A Study on Efficacy and Coping Strategies for Home Economics Teachers Yu, Nan-Sook;
This study investigates the efficacy and coping strategies of Home Economics teachers in secondary schools. Data were collected from 75 Home Economics teachers via a mailed survey and from 282 Home Economics teachers via an online survey. Descriptive statistics including frequency, percentage, average, and standard deviation; in addition, the ANOVA, t-test, multiple linear regression, and correlation results were reported using SPSS statistics 17.0. The results were as follows: First, the average Home Economics teachers efficacy level was 3.82 out of 5-point Likert scale. The efficacy level of learning assistance was the highest. The composite efficacy of Home Economics teachers showed a significant difference depending on the major. Second, the averages of the positive and negative coping strategy level of Home Economics teachers were 3.54 and 2.03, respectively. Third, the efficacy of instructional strategy out of the five components of efficacy was the most influential to the positive coping strategy. There was no significant relationship between teacher efficacy and the negative strategy.
Allinder, R. M. (1994). The relationship between efficacy and the instructional practices of special education teachers and consultants. Teacher Education and Special Education, 17, 86-95.
Ashton, P. T., & Webb, R. B. (1986). Making a difference: Teachers' sense of efficacy and student achievement. New York: Longman.
Bandura, A. (1977). Self-efficacy: Toward a unifying theory of behavioral change. Psychological Review, 84(2), 191-215.
Choi, Y. (2006). Correlation of between home economics teacher's viewpoint about curriculum and teacher efficacy. Unpublished Master's thesis, Korea National University of Education.
Fox, C. K. (2001). Teacher efficacy, professional development, professional practices, and critical science-based FCS curriculum implementation. Unpublished Dissertation, The Ohio State University. Columbus, OH.
Goddard, R. D., Hoy, W. K., & Hoy, A. W. (2000). Collective teacher efficacy: Its meaning, measure, and impact on student achievement, American Educational Research Journal, 37(2), 479-507.
Guskey, T. R. (1988). Teacher efficacy, self-concept, and attitudes toward the implementation of instructional innovation. Teaching and Teacher Education. 4(1), 63-69.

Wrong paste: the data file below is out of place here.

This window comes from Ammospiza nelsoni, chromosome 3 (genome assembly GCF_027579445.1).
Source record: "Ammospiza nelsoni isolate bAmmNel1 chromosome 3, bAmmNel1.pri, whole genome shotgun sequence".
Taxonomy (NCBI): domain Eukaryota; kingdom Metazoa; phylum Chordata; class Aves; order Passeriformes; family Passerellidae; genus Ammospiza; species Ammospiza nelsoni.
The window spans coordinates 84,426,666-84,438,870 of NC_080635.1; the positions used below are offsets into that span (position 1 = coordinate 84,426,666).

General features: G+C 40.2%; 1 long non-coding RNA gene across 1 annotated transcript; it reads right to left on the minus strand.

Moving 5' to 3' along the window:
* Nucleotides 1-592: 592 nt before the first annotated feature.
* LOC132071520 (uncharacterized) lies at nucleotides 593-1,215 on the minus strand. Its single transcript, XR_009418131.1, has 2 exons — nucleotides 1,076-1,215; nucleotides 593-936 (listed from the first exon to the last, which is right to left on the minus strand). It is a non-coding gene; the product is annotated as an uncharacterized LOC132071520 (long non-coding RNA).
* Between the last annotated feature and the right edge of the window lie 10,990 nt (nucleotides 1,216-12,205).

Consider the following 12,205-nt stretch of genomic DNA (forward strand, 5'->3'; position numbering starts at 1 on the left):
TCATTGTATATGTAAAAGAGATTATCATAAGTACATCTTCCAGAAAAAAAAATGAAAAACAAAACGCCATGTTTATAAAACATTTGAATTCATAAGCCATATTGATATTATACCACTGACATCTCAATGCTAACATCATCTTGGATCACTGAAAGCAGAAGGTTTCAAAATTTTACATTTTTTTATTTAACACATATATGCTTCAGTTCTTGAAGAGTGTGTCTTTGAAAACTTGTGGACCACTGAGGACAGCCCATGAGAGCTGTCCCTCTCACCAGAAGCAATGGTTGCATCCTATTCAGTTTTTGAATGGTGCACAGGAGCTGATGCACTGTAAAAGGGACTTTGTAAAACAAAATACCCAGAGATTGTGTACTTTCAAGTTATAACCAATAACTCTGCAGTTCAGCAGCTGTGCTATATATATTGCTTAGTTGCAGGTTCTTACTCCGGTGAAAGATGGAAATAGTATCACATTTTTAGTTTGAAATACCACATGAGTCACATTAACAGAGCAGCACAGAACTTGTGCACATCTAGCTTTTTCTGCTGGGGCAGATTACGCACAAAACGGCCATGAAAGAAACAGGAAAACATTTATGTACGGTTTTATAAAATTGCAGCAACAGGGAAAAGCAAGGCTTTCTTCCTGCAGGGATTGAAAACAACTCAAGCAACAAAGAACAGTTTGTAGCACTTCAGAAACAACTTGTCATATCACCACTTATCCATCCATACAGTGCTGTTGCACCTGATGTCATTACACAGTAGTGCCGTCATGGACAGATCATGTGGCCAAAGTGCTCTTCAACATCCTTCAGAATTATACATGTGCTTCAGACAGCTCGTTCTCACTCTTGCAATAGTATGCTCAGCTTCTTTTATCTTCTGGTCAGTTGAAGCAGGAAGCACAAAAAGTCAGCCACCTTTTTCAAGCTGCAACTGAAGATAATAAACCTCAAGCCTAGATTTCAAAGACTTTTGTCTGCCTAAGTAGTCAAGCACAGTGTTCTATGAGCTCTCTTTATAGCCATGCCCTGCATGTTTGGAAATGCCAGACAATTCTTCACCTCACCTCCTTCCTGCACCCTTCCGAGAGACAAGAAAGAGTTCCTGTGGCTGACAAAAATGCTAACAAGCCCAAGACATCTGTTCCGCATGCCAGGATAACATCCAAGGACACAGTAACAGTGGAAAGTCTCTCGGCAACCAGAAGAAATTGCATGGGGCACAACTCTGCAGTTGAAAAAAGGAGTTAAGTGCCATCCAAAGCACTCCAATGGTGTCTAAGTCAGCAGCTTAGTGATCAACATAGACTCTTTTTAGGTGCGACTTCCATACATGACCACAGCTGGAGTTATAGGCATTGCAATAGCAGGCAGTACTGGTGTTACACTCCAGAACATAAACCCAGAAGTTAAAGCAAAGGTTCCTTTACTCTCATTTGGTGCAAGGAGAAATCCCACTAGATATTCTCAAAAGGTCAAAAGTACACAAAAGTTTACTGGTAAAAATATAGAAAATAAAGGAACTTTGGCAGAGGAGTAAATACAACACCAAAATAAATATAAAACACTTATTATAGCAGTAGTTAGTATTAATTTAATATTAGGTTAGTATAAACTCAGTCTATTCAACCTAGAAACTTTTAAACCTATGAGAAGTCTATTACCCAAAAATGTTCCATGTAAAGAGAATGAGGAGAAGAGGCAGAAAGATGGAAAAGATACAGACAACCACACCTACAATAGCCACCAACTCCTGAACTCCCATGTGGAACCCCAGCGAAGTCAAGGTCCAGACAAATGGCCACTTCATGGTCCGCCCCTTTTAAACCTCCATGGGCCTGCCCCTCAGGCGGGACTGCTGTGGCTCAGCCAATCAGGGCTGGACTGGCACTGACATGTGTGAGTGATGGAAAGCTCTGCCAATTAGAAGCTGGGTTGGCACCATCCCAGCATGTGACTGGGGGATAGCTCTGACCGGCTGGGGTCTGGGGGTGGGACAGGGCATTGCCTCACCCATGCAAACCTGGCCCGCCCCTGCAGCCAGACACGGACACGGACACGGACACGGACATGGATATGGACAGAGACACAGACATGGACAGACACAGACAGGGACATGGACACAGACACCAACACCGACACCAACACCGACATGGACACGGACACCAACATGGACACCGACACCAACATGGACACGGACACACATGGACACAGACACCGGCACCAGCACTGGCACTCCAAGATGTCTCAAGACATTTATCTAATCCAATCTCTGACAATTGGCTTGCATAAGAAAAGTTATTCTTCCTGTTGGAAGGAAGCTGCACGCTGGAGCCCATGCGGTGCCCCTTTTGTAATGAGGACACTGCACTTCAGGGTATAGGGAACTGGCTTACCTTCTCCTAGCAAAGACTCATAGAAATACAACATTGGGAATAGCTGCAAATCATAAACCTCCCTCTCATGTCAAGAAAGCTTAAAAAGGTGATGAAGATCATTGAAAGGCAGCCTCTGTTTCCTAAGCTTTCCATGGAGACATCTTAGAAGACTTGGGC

Hall, L. D. (1997). Predictors of personal teaching efficacy and locus of control of Ohm Family and Consumer Sciences teachers. Unpublished Dissertation, The Ohio State University. Columbus, OH.
Henson, R., Kogan, L. R., & Vaeha-Haase, T. (2001). A reliability generalization study of the teacher efficacy scale and related instruments. Educational and Psychobgical Measurement, 61(3), 404-420.
Hoy, A. W. & Spero, R. B. (2005). Changes in teacher efficacy during the early years of teaching: A comparison of four measures. Teaching and Teacher Education, 21, 323-356.
Kim, H. (1999). A study on the factors influencing middle manager's professional stress in social welfare: Centered on coping strategies, self-esteem, effects of social support influencing on professional stress. Unpublished Master's thesis, Ewha Womans University.
Kim, Y. (2004). The types of teacher efficacy among secondary school home economics teachers and the related variables. Unpublished Doctoral dissertation, Chung-Ang University.
Lee, J. (2007). Teacher efficacy and job satisfaction of Home Economics teachers, Unpublished Master's thesis, Chung-Ang University.
Riggs, I., & Enochs, L. (1990). Toward the development of an elementary teacher's science teaching efficacy belief instrument. Science Education, 74(6), 625-638.
Roberts, D. K. (1999). Partial and Part Correlation Coefficients: Formula and Score Regression Perspectives. Paper presented at the Annual Meeting of the Southwest Educational Research Association (San Antonio, TX, January 21-23, 1999).
Tschannen-Moran, M., & Hoy, A. W. (2001). Teacher efficacy: Capturing and elusive construct. Teaching and Teacher Education, 17, 783-805.